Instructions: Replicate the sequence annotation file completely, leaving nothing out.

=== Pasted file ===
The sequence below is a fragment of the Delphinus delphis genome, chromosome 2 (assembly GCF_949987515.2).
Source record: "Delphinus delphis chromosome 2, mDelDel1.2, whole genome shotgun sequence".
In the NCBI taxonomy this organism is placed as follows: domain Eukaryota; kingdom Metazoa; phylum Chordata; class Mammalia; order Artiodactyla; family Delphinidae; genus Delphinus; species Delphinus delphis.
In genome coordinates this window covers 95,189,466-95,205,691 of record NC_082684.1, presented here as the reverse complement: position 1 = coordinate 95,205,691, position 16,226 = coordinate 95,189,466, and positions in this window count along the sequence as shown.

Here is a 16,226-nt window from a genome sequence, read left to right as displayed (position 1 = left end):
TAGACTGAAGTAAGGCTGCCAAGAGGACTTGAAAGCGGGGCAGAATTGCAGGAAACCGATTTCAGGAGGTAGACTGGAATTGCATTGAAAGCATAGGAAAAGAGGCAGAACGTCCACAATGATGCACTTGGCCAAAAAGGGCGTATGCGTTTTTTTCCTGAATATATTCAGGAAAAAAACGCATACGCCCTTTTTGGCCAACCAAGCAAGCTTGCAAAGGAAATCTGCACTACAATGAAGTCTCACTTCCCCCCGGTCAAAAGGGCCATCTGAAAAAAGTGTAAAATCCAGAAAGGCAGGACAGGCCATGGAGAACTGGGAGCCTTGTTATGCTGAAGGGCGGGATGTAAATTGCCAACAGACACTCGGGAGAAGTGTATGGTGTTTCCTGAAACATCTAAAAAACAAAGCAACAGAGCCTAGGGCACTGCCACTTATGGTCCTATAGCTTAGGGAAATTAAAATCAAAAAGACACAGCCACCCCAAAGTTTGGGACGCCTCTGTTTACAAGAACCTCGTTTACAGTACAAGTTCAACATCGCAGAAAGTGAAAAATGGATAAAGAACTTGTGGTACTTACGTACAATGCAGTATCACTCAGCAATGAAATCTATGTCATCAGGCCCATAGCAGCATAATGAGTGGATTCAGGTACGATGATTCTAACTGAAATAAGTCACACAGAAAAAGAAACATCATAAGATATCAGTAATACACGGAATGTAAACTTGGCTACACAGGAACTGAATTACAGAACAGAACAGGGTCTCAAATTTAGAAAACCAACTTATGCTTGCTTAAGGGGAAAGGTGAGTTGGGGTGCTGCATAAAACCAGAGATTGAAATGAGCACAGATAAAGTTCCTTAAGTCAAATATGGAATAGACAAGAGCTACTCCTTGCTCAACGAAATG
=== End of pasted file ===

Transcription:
The sequence below is a fragment of the Delphinus delphis genome, chromosome 2 (assembly GCF_949987515.2).
Source record: "Delphinus delphis chromosome 2, mDelDel1.2, whole genome shotgun sequence".
In the NCBI taxonomy this organism is placed as follows: domain Eukaryota; kingdom Metazoa; phylum Chordata; class Mammalia; order Artiodactyla; family Delphinidae; genus Delphinus; species Delphinus delphis.
In genome coordinates this window covers 95,189,466-95,205,691 of record NC_082684.1, presented here as the reverse complement: position 1 = coordinate 95,205,691, position 16,226 = coordinate 95,189,466, and positions in this window count along the sequence as shown.

Here is a 16,226-nt window from a genome sequence, read left to right as displayed (position 1 = left end):
TAGACTGAAGTAAGGCTGCCAAGAGGACTTGAAAGCGGGGCAGAATTGCAGGAAACCGATTTCAGGAGGTAGACTGGAATTGCATTGAAAGCATAGGAAAAGAGGCAGAACGTCCACAATGATGCACTTGGCCAAAAAGGGCGTATGCGTTTTTTTCCTGAATATATTCAGGAAAAAAACGCATACGCCCTTTTTGGCCAACCAAGCAAGCTTGCAAAGGAAATCTGCACTACAATGAAGTCTCACTTCCCCCCGGTCAAAAGGGCCATCTGAAAAAAGTGTAAAATCCAGAAAGGCAGGACAGGCCATGGAGAACTGGGAGCCTTGTTATGCTGAAGGGCGGGATGTAAATTGCCAACAGACACTCGGGAGAAGTGTATGGTGTTTCCTGAAACATCTAAAAAACAAAGCAACAGAGCCTAGGGCACTGCCACTTATGGTCCTATAGCTTAGGGAAATTAAAATCAAAAAGACACAGCCACCCCAAAGTTTGGGACGCCTCTGTTTACAAGAACCTCGTTTACAGTACAAGTTCAACATCGCAGAAAGTGAAAAATGGATAAAGAACTTGTGGTACTTACGTACAATGCAGTATCACTCAGCAATGAAATCTATGTCATCAGGCCCATAGCAGCATAATGAGTGGATTCAGGTACGATGATTCTAACTGAAATAAGTCACACAGAAAAAGAAACATCATAAGATATCAGTAATACACGGAATGTAAACTTGGCTACACAGGAACTGAATTACAGAACAGAACAGGGTCTCAAATTTAGAAAACCAACTTATGCTTGCTTAAGGGGAAAGGTGAGTTGGGGTGCTGCATAAAACCAGAGATTGAAATGAGCACAGATAAAGTTCCTTAAGTCAAATATGGAATAGACAAGAGCTACTCCTTGCTCAACGAAATG